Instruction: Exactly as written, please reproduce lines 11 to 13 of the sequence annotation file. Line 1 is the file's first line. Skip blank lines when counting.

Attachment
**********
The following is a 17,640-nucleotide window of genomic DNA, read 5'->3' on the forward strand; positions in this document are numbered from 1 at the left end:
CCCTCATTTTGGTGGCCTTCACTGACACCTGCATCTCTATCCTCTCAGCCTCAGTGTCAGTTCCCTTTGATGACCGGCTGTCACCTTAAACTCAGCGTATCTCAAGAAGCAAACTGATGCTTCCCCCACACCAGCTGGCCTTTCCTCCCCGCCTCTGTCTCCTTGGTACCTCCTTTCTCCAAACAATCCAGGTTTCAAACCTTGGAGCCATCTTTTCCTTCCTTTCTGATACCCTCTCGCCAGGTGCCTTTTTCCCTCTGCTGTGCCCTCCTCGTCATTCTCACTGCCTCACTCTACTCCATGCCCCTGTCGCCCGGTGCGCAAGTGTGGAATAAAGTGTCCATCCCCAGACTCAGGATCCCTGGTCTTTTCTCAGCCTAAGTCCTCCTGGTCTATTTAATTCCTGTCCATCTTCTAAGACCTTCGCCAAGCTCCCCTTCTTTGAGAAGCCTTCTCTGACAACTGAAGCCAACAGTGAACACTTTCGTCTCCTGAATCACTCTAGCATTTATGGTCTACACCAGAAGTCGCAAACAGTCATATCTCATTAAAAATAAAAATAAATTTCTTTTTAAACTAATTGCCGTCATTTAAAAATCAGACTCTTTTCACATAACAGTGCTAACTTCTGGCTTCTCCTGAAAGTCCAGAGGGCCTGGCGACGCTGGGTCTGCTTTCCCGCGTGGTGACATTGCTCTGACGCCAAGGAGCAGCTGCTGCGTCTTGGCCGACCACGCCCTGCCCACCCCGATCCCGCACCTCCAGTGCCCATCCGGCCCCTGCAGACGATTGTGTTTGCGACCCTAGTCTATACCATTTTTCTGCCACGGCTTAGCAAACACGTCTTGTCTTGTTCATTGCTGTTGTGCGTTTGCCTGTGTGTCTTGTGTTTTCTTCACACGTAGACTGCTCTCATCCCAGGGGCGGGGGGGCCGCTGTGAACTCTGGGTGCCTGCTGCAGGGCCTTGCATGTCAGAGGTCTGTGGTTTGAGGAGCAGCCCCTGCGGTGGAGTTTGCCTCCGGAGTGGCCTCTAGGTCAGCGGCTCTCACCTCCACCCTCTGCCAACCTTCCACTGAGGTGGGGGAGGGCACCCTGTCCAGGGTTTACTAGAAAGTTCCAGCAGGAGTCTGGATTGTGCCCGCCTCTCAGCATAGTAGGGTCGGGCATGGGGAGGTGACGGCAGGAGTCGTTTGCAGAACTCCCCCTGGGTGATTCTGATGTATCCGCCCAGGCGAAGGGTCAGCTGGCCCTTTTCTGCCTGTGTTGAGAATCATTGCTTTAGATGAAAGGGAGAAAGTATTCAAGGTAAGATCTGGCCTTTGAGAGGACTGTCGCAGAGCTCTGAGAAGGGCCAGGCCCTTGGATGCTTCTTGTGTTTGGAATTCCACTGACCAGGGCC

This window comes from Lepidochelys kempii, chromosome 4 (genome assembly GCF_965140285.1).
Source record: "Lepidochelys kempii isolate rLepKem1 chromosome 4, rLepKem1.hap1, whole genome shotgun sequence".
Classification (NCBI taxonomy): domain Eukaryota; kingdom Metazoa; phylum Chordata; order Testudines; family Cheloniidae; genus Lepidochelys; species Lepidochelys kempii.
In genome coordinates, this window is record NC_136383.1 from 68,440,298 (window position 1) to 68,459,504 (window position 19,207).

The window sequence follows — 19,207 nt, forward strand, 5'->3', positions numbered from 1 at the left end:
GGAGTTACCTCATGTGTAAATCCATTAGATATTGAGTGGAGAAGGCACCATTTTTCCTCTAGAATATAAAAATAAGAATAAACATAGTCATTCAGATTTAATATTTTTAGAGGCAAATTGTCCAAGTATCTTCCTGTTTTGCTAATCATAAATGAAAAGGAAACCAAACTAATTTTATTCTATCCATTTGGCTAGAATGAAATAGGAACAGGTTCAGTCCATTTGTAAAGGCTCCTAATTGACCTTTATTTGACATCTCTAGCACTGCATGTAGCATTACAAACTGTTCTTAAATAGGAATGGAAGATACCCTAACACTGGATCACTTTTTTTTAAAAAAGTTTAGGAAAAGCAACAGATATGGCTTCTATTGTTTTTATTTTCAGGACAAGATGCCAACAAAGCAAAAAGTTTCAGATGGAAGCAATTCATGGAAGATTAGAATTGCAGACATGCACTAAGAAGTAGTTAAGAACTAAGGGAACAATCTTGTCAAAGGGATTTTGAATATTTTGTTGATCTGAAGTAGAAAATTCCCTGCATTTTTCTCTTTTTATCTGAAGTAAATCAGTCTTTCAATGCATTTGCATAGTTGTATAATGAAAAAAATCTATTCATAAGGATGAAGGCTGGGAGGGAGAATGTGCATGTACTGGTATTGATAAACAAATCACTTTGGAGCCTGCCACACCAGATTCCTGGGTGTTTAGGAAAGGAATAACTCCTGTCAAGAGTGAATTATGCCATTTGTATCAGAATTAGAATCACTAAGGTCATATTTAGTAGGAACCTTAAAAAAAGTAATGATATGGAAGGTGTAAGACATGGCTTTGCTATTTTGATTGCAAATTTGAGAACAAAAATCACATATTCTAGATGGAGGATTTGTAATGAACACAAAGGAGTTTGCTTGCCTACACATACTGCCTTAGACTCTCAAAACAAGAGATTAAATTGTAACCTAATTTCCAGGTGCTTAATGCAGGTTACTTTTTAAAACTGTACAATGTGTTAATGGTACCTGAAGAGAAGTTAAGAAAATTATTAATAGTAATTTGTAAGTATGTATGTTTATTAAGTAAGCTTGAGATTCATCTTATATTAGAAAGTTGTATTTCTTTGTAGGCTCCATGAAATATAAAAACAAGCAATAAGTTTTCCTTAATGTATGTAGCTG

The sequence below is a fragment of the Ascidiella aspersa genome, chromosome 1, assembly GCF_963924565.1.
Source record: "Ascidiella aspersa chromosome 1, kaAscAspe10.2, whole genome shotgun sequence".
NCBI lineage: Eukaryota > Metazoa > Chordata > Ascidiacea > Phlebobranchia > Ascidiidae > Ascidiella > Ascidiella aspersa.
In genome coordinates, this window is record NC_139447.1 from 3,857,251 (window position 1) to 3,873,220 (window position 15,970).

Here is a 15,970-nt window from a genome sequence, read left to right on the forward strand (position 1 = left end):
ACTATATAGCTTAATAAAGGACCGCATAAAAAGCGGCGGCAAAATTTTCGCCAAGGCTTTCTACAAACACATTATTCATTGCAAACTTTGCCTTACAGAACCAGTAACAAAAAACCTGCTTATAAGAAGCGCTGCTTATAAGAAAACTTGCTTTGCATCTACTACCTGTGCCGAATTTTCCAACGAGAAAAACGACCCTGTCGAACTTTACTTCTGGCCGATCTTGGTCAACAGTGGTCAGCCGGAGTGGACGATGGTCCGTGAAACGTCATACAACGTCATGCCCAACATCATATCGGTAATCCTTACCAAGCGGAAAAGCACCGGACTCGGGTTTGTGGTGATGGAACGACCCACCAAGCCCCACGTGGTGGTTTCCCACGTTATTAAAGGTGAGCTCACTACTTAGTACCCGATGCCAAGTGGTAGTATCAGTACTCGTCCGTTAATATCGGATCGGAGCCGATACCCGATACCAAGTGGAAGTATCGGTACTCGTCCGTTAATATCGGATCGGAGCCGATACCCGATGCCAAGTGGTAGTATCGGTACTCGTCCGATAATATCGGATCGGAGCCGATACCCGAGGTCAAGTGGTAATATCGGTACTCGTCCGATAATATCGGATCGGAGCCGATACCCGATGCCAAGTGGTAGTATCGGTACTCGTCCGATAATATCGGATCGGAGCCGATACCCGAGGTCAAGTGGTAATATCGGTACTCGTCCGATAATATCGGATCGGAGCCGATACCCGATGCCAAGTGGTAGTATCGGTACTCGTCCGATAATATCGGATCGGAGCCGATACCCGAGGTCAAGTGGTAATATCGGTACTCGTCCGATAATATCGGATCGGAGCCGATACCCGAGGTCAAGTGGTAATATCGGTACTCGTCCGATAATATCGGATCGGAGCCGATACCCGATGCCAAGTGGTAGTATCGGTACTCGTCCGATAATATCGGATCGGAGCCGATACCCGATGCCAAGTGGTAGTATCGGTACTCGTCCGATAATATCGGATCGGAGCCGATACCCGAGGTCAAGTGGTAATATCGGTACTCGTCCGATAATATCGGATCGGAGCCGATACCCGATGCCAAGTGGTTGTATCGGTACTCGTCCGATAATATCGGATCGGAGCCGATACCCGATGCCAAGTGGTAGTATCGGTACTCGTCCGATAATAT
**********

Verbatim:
NCBI lineage: Eukaryota > Metazoa > Chordata > Ascidiacea > Phlebobranchia > Ascidiidae > Ascidiella > Ascidiella aspersa.
In genome coordinates, this window is record NC_139447.1 from 3,857,251 (window position 1) to 3,873,220 (window position 15,970).

Here is a 15,970-nt window from a genome sequence, read left to right on the forward strand (position 1 = left end):